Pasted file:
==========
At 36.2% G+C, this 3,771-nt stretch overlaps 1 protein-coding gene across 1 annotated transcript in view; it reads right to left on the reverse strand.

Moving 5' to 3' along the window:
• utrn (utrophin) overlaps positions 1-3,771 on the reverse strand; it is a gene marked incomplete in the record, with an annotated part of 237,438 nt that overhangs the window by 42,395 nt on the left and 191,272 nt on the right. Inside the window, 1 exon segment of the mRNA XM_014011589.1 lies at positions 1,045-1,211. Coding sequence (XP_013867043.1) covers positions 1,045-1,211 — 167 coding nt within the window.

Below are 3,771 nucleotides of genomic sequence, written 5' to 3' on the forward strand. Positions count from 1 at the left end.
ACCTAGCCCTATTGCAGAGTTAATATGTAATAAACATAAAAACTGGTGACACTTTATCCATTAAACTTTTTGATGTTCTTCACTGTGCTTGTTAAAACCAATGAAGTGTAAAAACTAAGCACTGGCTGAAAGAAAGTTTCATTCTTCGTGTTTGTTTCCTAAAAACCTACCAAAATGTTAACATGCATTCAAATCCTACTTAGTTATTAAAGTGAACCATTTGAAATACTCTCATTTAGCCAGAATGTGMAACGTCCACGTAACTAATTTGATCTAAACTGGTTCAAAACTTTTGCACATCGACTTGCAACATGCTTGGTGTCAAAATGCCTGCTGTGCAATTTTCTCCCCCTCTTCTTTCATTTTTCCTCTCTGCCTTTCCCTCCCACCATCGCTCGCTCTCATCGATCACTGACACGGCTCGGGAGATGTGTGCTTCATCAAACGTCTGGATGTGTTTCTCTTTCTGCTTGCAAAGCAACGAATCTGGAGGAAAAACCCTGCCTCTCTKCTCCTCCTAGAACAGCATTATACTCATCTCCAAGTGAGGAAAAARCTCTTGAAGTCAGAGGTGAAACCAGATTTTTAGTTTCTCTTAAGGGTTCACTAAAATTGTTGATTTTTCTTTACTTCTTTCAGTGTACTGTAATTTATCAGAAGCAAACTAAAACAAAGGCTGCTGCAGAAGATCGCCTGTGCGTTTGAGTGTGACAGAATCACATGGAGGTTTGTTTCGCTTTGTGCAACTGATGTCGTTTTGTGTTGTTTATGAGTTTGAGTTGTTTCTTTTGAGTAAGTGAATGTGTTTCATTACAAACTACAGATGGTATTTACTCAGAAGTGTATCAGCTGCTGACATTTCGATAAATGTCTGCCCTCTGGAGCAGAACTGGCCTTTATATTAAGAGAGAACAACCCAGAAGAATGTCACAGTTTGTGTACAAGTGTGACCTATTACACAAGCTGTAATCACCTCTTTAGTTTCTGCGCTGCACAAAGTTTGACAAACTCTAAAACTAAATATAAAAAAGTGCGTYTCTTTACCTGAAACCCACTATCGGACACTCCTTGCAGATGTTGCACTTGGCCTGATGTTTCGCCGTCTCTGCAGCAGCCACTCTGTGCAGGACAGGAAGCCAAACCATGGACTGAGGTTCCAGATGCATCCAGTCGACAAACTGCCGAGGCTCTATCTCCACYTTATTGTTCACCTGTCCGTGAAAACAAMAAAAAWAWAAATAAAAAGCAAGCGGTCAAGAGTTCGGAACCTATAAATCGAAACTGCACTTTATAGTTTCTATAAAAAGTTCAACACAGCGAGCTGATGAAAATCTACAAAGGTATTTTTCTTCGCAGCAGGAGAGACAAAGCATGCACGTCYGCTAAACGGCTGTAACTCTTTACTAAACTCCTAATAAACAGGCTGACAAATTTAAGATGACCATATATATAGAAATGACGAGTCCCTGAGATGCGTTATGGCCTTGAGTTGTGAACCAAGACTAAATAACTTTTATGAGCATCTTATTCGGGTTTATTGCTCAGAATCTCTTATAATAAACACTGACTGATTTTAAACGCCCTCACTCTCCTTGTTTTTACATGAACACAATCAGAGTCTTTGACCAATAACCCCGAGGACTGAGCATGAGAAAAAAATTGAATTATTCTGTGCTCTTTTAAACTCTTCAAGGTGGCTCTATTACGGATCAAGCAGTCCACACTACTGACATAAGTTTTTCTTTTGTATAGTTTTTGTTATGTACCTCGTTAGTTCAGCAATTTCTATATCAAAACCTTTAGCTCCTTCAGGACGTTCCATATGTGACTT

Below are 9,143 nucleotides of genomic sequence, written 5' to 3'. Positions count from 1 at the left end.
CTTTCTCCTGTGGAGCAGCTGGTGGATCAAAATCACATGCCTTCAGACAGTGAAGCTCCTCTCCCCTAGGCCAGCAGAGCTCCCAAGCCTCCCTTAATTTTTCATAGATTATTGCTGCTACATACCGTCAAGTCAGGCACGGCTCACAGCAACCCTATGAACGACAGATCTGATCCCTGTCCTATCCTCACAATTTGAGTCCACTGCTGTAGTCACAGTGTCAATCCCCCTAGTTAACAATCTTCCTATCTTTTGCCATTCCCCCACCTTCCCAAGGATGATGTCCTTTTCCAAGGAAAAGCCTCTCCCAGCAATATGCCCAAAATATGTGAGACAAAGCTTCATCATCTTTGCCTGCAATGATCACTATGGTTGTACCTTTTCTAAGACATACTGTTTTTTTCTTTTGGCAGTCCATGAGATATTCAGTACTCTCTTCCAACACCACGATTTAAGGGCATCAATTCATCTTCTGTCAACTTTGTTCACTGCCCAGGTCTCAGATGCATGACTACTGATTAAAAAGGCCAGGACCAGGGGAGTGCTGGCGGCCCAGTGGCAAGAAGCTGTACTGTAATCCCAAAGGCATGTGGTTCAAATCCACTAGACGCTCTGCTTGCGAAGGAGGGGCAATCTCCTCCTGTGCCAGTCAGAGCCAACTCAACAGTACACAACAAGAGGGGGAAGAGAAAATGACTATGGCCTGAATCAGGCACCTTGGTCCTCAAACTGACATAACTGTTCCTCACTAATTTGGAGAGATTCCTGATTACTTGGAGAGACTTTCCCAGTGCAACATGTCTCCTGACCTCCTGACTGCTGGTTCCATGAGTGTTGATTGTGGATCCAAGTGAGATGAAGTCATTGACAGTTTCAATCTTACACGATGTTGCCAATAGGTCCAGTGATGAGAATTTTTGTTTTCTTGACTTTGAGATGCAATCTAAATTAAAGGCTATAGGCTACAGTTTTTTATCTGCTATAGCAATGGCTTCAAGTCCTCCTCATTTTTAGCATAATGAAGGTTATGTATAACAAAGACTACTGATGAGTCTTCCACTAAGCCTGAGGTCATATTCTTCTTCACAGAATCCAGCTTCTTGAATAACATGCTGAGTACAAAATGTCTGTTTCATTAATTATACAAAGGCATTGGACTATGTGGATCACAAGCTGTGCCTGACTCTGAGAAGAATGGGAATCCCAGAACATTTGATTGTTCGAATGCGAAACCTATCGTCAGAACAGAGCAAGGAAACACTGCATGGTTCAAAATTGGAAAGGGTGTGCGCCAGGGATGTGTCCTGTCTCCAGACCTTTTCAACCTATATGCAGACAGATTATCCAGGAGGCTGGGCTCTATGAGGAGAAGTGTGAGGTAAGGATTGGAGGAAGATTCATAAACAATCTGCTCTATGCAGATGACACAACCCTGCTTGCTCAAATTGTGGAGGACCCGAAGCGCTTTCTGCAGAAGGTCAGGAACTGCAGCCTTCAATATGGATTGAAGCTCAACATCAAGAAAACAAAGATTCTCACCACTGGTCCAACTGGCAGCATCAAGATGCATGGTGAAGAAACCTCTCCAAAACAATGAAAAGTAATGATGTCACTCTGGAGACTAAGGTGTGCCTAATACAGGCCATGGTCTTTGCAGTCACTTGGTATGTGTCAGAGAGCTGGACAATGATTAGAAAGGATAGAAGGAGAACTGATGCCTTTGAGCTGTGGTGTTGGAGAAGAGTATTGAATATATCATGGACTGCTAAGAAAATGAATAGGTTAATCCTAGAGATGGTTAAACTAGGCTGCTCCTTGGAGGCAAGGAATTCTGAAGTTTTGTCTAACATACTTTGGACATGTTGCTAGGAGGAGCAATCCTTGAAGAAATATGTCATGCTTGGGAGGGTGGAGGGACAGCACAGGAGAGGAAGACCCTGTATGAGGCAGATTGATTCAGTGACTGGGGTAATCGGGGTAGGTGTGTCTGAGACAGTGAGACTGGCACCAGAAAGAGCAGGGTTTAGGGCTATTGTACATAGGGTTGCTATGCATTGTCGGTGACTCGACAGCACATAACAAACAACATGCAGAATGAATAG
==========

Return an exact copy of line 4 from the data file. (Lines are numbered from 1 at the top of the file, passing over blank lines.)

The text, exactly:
Below are 3,771 nucleotides of genomic sequence, written 5' to 3' on the forward strand. Positions count from 1 at the left end.